Issue Date June 16, 2011 Audit Report Number 2011-DE-1003 TO: Carol Ann Roman, Director, Denver Office of Public Housing, 8APH //signed// FROM: Ronald J. Hosking, Regional Inspector General for Audit, 8AGA SUBJECT: The Housing Authority of the City and County of Denver, CO, Generally Followed Requirements When Obligating and Expending Its Recovery Act Capital Funds But Did Not Accurately Report Recovery Act Grant Information HIGHLIGHTS What We Audited and Why We reviewed the Housing Authority of the City and County of Denver, CO (Authority), because it had the largest number of low-rent and Section 8 units and received the largest amount of American Recovery and Reinvestment Act of 200 (Recovery Act) capital funds of all of the housing authorities in HUD’s Region VIII (Colorado, Utah, Wyoming, Montana, North Dakota, South Dakota). The objectives of our review were to determine whether the Authority obligated and expended its formula Recovery Act capital funds in accordance with Recovery Act rules and regulations and whether it properly reported Recovery Act information in federalreporting.gov. What We Found The Authority generally followed Recovery Act rules and regulations in the obligation and expenditure of its formula Recovery Act capital funds. However, it did not accurately report required Recovery Act capital fund grant information in federalreporting.gov. 1 For the five quarterly reports submitted during our audit period, the Authority overreported the number and total amount of payments to vendors of greater than $25,000. For payments to vendors of less than $25,000, the Authority underreported the number of payments in two quarters, overreported the number of payments in one quarter, and underreported the total amount of payments in all five quarters. What We Recommend We recommend that the Denver Office of Public Housing assist the Authority in receiving formal training on how to properly report Recovery Act information in federalreporting.gov. For each recommendation without a management decision, please respond and provide status reports in accordance with HUD Handbook 2000.06, REV-3. Please furnish us copies of any correspondence or directives issued because of the audit. Auditee’s Response We provided the discussion draft of the audit report to the Authority on May 20, 2011, and requested its comments by June 3, 2011. The Authority provided its written response on June 1, 2011, and agreed with the finding. The complete text of the auditee’s response, along with our evaluation of that response, can be found in the appendix of this report. 2 TABLE OF CONTENTS 4 Background and Objectives Results of Audit Finding 1: The Authority Did Not Accurately Report Recovery Act Grant 6 Information in Federalreporting.gov Scope and Methodology 9 Internal Controls 10 Appendix A. Auditee Comments and OIG’s Evaluation 12 3 BACKGROUND AND OBJECTIVES The Housing Authority of the City and County of Denver, CO (Authority), was created as a quasi-municipal corporation by the City of Denver, CO, in 1938 through the United States Federal Housing Act of 1937 for the purpose of providing safe, decent, and sanitary housing for low-income families. The Authority receives subsidy assistance from the U.S. Department of Housing and Urban Development (HUD) to provide housing to eligible low-income households. It is responsible for other rental assistance programs including Section 8 programs, which are governed by HUD, and various other housing assistance programs governed by the Authority that allow it to provide alternative housing possibilities for low- to moderate-income residents of Denver. The Authority has continually entered into annual contributions contracts with HUD since May 26, 1953, to provide low-rent housing to qualified individuals. The mission of the Authority is to serve the residents by developing, owning, and operating safe, decent, and affordable housing in a manner that promotes thriving communities. The executive offices of the Authority are located at 777 Grant Street, Denver, CO. The following table lists the number of public housing and Section 8 Housing Choice Voucher program units managed by the Authority as of January 31, 2011, along with the amount of funding awarded by HUD for fiscal years 2008 and 2009. Section 8 Housing Choice Public Housing Capital Public housing program Voucher program Fund program Amount Amount Units Units Amount awarded awarded awarded 3,904 $16 million 5,808 $52 million $8 million In February 2009, President Obama signed into law the American Recovery and Reinvestment Act of 2009 (Recovery Act), which includes $13.61 billion for projects and programs administered by HUD, nearly 75 percent of which was allocated to State and local recipients. Recovery Act investments in HUD programs will generate tens of thousands of jobs, modernize homes to make them energy efficient, and help the families and communities hardest hit by the economic crisis. Almost all of the remaining 25 percent of the funds have been awarded via competition. The Authority received more than $7 million in Public Housing Formula Recovery Act grant funds (Formula Recovery Act capital funds). As of January 19, 2011, the Authority had expended more than $6 million of its Formula Recovery Act capital funds. The Recovery Act requires reports on the use of Recovery Act funding by recipients no later than the 10th day after the end of each calendar quarter. The recipient enters project and job information, sub-award information, and vendor transaction information in federalreporting.gov. It is important for the recipients to accurately and timely report this information, because it is necessary to effectively implement the accountability and transparency reporting requirements of the Recovery Act. 4 The objectives of our review were to determine whether the Authority obligated and expended its Formula Recovery Act capital funds in accordance with Recovery Act rules and regulations and whether it properly reported Recovery Act information in federalreporting.gov. 5 RESULTS OF AUDIT Finding: The Authority Did Not Accurately Report Recovery Act Grant Information in Federalreporting.gov The Authority did not accurately report required Recovery Act capital fund grant information in federalreporting.gov. It did not understand how to accurately report the grant information. As a result, the public did not have access to accurate information related to the Authority’s expenditures of Recovery Act capital funds. The Authority Did Not Accurately Report the Number of Vendors and Expenditures The Authority generally obligated and expended Recovery Act grant funds in accordance with Recovery Act requirements, but it did not accurately report required Recovery Act grant information in federalreporting.gov. According to the Recovery Act reporting requirements (2 CFR (Code of Federal Regulations) Part 176), Recovery Act grant recipients are required to report the following information in federalreporting.gov: Amount of the Recovery Act grant award Project information for use of the grant funds Number of jobs created or retained using Recovery Act grant funds Grant funds invoiced Grant funds received Expenditure amounts Listing of vendors receiving Recovery Act grant funds Vendor transactions/payments For the five quarterly reports submitted during our audit period, the Authority overreported the number and total amount of payments to vendors of greater than $25,000. For payments to vendors of less than $25,000, the Authority underreported the number of payments in two quarters, overreported the number of payments in one quarter, and underreported the total amount of payments in all five quarters. 6 The following tables lists what was reported in federalreporting.gov, what the actual expenditures were, and the difference between the two numbers. Total number & amount of payments to vendors greater than $25,000 Quarter Expenditures Actual Reporting Number of Actual ending reported in expenditures differences* vendors number date for federal- reported in of reporting reporting.gov federal- vendors period reporting.gov 09/30/2009 $758,778 $703,849 $54,929 9 6 12/31/2009 $1,375,253 $537,563 $837,690 23 6 03/31/2010 $309,405 $283,177 $26,228 9 2 06/30/2010 $3,032,242 $1,498,347 $1,533,895 23 16 09/30/2010 $5,231,470 $2,065,118 $3,166,352 33 14 *Represents overreported expenditures Total aggregate number & amount of payments to vendors less than $25,000 Quarter Expenditures Actual reporting Number of Actual ending reported in expenditures differences vendors number date for federal- ** reported in of reporting reporting.gov federal- vendors period reporting.gov 09/30/2009 $10,650 $20,190 ($9,540) 3 12/31/2009 $29,692 $59,933 ($30,241) 8 03/31/2010 $118,117 $230,736 ($112,619) 16 23 06/30/2010 $209,559 $342,329 ($132,770) 32 31 09/30/2010 $209,559 $494,264 ($284,705) 32 40 **Represents underreported expenditures The Authority Did Not Understand the Reporting Requirements The Authority did not understand how to accurately report the grant information. The assistant chief financial officer entered Recovery Act grant information into federalreporting.gov. He had received no formal training on how to properly report required Recovery Act grant information in federalreporting.gov. 7 The Public Did Not Have Access to Accurate Grant Information The public did not have access to accurate grant information related to the Authority’s expenditures of Recovery Act capital funds. As a result, the Authority’s use of Recovery Act capital funds was not transparent. Recommendations We recommend that the Director of the Denver Office of Public Housing 1A. Assist the Authority in receiving formal training on how to accurately report required Recovery Act grant information in federalreporting.gov. 1B. Perform a postmonitoring review of the Authority’s input into federalreporting.gov to ensure that the Authority meets Recovery Act reporting requirements. 8 SCOPE AND METHODOLOGY Our review period covered March 1, 2009, through December 31, 2010. We performed our onsite audit work from February through early April 2011 at the Authority's office located at 777 Grant Street, Denver, CO. To accomplish our objectives, we obtained and became familiar with applicable sections of the Recovery Act, Federal Register notices, HUD regulations, HUD Office of Public and Indian Housing notices, and Authority policies related to the use of its Recovery Act capital funds. To determine whether the Authority properly obligated and expended its Recovery Act capital funds in accordance with Recovery Act rules and regulations, we examined documentation in 3 of 22 Recovery Act procurement contracts issued by the Authority. The three contracts totaled more than $2.5 million of the more than $7 million in Formula Recovery Act capital funds awarded to the Authority. We selected two contracts based on large discrepancies identified between the amounts reported to the public in recovery.gov as compared to the actual check amounts paid to the vendors. The amounts reported to the public in recovery.gov were much lower than the actual amount paid to the vendors. We selected the third contract because it was the largest contract using the Authority’s Recovery Act capital funds. We then applied applicable Recovery Act regulations and the Authority’s Recovery Act procurement policy in our review of those documents. To determine whether the Authority properly entered Recovery Act information into federalreporting.gov, we examined all quarterly expenditures during our audit period. We then compared that information to what was reported in federalreporting.gov. During the audit, we identified a minor issue regarding the Authority’s Recovery Act contract administration system and not accurately reporting in federalreporting.gov the correct number of jobs created and the number of jobs retained for two quarterly reporting periods, which we communicated to the Authority and HUD in a separate management letter. We did not use computer-generated data as audit evidence or to support our audit conclusions. We used source documentation maintained by the Authority in its Recovery Act procurement contract files for background information and in selecting our samples. We compared the source documentation to data reported in federalreporting.gov and data reported in HUD’s Line of Credit Control System. All conclusions were based on source documentation reviewed during the audit. We conducted the audit in accordance with generally accepted government auditing standards. Those standards require that we plan and perform the audit to obtain sufficient, appropriate evidence to provide a reasonable basis for our findings and conclusions based on our audit objectives. We believe that the evidence obtained provides a reasonable basis for our finding and conclusions based on our audit objectives. 9 INTERNAL CONTROLS Internal control is a process adopted by those charged with governance and management, designed to provide reasonable assurance about the achievement of the organization’s mission, goals, and objectives with regard to Effectiveness and efficiency of operations, Reliability of financial reporting, and Compliance with applicable laws and regulations. Internal controls comprise the plans, policies, methods, and procedures used to meet the organization’s mission, goals, and objectives. Internal controls include the processes and procedures for planning, organizing, directing, and controlling program operations as well as the systems for measuring, reporting, and monitoring program performance. Relevant Internal Controls We determined that the following internal controls were relevant to our audit objectives: Controls over the obligation and expenditure of Recovery Act capital funds. Controls over properly entering Recovery Act information into federalreporting.gov. We assessed the relevant controls identified above. A deficiency in internal control exists when the design or operation of a control does not allow management or employees, in the normal course of performing their assigned functions, the reasonable opportunity to prevent, detect, or correct (1) impairments to effectiveness or efficiency of operations, (2) misstatements in financial or performance information, or (3) violations of laws and regulations on a timely basis. Significant Deficiency Based on our review, we believe that the following item is a significant deficiency: The Authority did not provide training to staff responsible for entering data into federalreporting.gov to ensure that staff understood how to accurately report the Recovery Act capital fund information. 10 Separate Communication of Minor Deficiencies Minor internal control and compliance issues were reported to the auditee in a separate memorandum, dated June 16, 2011. 11 Appendix AUDITEE COMMENTS AND OIG’S EVALUATION Ref to OIG Evaluation Auditee Comments The Denver Housing Authority provided its written comments in the following email. Comment 1 “ DHA acknowledges that some over-and-under reporting errors of vendor payments occurred in the federalreporting.gov system. OMB’s reporting guidance for ARRA was not very clear and was issued after some of these errors identified in the OIG report were already submitted. For the ARRA federal reporting, DHA consolidated payments to the same vendor in the same quarter regardless of whether these payments were over $25,000 or under $25,000. The federal reporting system and guidance appear to have design inconsistencies because it allows payments under $25,000 to the same vendor in the same quarter to be reported as cumulative for all previous and current quarters. In addition, the federal reporting system has a copy function that copies all vendor payments over $25,000 from prior quarter without requiring the deletion of copied prior-quarter payments before submission of the current quarter . DHA did not find clear guidance on the correct reporting methodology and reported certain payments in a cumulative fashion.DHA also found out that once a new quarter reporting begins, the federal reporting system does not allow us to correct prior submissions. It is important to note that DHA’s reporting methodology did not cause any general ledger duplication of payments or any duplicate drawdown of funds from the LOCCS system. DHA agrees with the OIG that these reporting issues may have caused the public to access wrong information. DHA welcomes the opportunity to get clear guidance on ARRA reporting in the federalreporting.gov system. Going forward, DHA is following the clarifications provided to DHA during the OIG audit and will take additional training as offered by the Denver Office of Public Housing .” 12 Ref to OIG Evaluation Auditee Comments Please call me if you have any questions. Thanks, Sarasu Zachariah Chief Financial Officer Denver Housing Authority 777 Grant Street Denver, CO 80203 720-932-3160 firstname.lastname@example.org 13 OIG Evaluation of Auditee Comments Comment 1 The Authority generally concurred with the report and plans to work with HUD to obtain training and follow the reporting guidelines. 14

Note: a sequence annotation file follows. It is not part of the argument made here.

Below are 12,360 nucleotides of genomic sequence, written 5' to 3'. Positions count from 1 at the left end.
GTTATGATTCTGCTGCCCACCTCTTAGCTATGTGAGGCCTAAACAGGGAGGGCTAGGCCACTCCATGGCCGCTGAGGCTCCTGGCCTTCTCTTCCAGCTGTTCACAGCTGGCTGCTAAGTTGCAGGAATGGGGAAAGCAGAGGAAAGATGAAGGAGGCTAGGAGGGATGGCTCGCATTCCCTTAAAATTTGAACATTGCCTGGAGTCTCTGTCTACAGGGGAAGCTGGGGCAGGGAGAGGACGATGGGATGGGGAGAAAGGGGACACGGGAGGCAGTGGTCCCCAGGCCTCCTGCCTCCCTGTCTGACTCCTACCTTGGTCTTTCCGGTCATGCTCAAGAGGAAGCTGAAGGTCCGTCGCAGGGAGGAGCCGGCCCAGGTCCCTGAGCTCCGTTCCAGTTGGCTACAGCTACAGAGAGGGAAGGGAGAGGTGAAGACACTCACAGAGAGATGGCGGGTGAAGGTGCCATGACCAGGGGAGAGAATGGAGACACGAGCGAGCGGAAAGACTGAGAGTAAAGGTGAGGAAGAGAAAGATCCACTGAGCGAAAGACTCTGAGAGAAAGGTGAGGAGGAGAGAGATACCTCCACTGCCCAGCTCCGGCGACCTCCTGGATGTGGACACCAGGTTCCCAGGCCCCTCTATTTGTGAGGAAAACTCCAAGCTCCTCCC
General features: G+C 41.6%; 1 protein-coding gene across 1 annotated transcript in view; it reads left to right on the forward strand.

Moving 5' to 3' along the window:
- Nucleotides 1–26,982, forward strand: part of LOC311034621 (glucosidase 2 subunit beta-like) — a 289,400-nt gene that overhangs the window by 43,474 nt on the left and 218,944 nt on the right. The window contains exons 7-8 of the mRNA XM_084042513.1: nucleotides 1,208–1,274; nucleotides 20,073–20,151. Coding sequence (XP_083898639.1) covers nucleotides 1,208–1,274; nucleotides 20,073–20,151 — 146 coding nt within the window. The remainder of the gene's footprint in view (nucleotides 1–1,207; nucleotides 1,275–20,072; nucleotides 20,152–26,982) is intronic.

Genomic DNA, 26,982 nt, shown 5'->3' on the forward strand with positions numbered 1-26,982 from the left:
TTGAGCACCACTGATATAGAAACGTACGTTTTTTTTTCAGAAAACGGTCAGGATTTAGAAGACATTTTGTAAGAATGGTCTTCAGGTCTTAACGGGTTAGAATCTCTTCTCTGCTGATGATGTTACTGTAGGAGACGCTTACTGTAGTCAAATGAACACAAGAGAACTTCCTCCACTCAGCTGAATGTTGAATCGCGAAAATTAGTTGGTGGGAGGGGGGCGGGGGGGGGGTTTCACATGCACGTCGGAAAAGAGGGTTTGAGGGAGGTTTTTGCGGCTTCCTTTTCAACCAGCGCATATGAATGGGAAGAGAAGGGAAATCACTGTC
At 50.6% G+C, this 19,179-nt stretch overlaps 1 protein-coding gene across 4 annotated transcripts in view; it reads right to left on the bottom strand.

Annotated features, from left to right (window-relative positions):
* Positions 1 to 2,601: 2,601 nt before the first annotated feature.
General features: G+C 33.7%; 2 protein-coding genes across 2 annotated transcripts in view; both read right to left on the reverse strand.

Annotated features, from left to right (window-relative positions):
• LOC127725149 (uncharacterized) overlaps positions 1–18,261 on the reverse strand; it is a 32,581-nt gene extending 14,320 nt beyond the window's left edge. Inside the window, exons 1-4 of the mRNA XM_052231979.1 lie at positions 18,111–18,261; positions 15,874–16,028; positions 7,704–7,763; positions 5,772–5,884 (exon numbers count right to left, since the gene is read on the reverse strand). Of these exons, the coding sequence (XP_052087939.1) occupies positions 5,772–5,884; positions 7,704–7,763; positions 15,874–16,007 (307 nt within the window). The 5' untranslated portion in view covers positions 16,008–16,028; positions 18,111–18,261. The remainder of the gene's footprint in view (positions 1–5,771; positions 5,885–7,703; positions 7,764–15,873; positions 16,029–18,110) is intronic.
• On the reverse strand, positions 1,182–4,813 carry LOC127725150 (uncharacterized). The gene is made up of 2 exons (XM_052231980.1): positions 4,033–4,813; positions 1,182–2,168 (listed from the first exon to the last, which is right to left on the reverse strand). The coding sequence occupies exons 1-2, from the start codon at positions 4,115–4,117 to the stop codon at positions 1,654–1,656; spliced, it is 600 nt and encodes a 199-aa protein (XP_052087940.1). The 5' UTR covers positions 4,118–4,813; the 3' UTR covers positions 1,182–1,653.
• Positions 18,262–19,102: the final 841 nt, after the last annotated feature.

The Housing Authority of the City and County of Denver, CO, Generally Followed Requirements When Obligating and Expending its Recovery Act Capital Funds But Did Not Accurately Report Recovery Act Grant Information
Published by the Department of Housing and Urban Development, Office of Inspector General on 2011-06-16.
Below is a raw (and likely hideous) rendition of the original report. (PDF)